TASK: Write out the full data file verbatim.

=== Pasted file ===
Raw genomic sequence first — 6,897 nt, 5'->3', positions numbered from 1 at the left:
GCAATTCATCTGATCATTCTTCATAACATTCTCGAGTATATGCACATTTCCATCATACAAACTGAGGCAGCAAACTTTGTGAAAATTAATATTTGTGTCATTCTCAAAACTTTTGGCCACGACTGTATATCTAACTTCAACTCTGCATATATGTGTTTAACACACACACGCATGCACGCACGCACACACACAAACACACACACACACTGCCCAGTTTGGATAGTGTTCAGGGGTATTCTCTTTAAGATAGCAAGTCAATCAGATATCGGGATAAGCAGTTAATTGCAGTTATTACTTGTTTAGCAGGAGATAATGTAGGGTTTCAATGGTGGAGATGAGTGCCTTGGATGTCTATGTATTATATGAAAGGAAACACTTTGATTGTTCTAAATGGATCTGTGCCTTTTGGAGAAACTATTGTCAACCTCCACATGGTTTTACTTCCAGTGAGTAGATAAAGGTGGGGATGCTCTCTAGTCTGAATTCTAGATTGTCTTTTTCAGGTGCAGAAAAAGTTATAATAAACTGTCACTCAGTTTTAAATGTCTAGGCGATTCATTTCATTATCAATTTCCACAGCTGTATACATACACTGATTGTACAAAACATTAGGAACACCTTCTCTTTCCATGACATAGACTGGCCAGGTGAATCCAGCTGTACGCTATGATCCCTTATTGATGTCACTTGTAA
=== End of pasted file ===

Raw genomic sequence first — 6,897 nt, 5'->3', positions numbered from 1 at the left:
GCAATTCATCTGATCATTCTTCATAACATTCTCGAGTATATGCACATTTCCATCATACAAACTGAGGCAGCAAACTTTGTGAAAATTAATATTTGTGTCATTCTCAAAACTTTTGGCCACGACTGTATATCTAACTTCAACTCTGCATATATGTGTTTAACACACACACGCATGCACGCACGCACACACACAAACACACACACACACTGCCCAGTTTGGATAGTGTTCAGGGGTATTCTCTTTAAGATAGCAAGTCAATCAGATATCGGGATAAGCAGTTAATTGCAGTTATTACTTGTTTAGCAGGAGATAATGTAGGGTTTCAATGGTGGAGATGAGTGCCTTGGATGTCTATGTATTATATGAAAGGAAACACTTTGATTGTTCTAAATGGATCTGTGCCTTTTGGAGAAACTATTGTCAACCTCCACATGGTTTTACTTCCAGTGAGTAGATAAAGGTGGGGATGCTCTCTAGTCTGAATTCTAGATTGTCTTTTTCAGGTGCAGAAAAAGTTATAATAAACTGTCACTCAGTTTTAAATGTCTAGGCGATTCATTTCATTATCAATTTCCACAGCTGTATACATACACTGATTGTACAAAACATTAGGAACACCTTCTCTTTCCATGACATAGACTGGCCAGGTGAATCCAGCTGTACGCTATGATCCCTTATTGATGTCACTTGTAA